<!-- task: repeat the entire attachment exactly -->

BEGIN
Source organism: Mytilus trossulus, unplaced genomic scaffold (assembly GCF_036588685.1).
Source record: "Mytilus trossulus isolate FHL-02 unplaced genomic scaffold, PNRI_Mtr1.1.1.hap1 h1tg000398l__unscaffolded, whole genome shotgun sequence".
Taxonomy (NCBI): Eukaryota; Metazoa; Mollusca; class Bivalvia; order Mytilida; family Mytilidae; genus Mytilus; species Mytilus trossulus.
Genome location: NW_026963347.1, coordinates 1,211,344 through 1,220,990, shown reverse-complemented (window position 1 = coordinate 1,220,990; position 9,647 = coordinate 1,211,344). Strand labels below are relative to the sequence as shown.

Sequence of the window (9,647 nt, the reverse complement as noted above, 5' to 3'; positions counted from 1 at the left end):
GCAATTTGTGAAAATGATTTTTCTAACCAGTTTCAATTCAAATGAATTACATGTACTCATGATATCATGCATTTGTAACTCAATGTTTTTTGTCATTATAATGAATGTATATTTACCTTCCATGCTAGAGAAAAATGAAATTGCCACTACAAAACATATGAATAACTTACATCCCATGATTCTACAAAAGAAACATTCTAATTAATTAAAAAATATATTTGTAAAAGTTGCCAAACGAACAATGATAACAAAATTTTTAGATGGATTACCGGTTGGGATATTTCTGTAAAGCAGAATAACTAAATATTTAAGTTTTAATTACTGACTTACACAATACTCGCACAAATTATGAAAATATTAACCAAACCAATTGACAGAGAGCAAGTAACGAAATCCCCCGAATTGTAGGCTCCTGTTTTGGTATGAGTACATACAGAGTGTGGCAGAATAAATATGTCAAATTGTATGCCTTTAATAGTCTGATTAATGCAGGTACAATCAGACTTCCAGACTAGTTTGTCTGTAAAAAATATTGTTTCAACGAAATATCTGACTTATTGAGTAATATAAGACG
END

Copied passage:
Source organism: Mytilus trossulus, unplaced genomic scaffold (assembly GCF_036588685.1).
Source record: "Mytilus trossulus isolate FHL-02 unplaced genomic scaffold, PNRI_Mtr1.1.1.hap1 h1tg000398l__unscaffolded, whole genome shotgun sequence".
Taxonomy (NCBI): Eukaryota; Metazoa; Mollusca; class Bivalvia; order Mytilida; family Mytilidae; genus Mytilus; species Mytilus trossulus.
Genome location: NW_026963347.1, coordinates 1,211,344 through 1,220,990, shown reverse-complemented (window position 1 = coordinate 1,220,990; position 9,647 = coordinate 1,211,344). Strand labels below are relative to the sequence as shown.

Sequence of the window (9,647 nt, the reverse complement as noted above, 5' to 3'; positions counted from 1 at the left end):
GCAATTTGTGAAAATGATTTTTCTAACCAGTTTCAATTCAAATGAATTACATGTACTCATGATATCATGCATTTGTAACTCAATGTTTTTTGTCATTATAATGAATGTATATTTACCTTCCATGCTAGAGAAAAATGAAATTGCCACTACAAAACATATGAATAACTTACATCCCATGATTCTACAAAAGAAACATTCTAATTAATTAAAAAATATATTTGTAAAAGTTGCCAAACGAACAATGATAACAAAATTTTTAGATGGATTACCGGTTGGGATATTTCTGTAAAGCAGAATAACTAAATATTTAAGTTTTAATTACTGACTTACACAATACTCGCACAAATTATGAAAATATTAACCAAACCAATTGACAGAGAGCAAGTAACGAAATCCCCCGAATTGTAGGCTCCTGTTTTGGTATGAGTACATACAGAGTGTGGCAGAATAAATATGTCAAATTGTATGCCTTTAATAGTCTGATTAATGCAGGTACAATCAGACTTCCAGACTAGTTTGTCTGTAAAAAATATTGTTTCAACGAAATATCTGACTTATTGAGTAATATAAGACG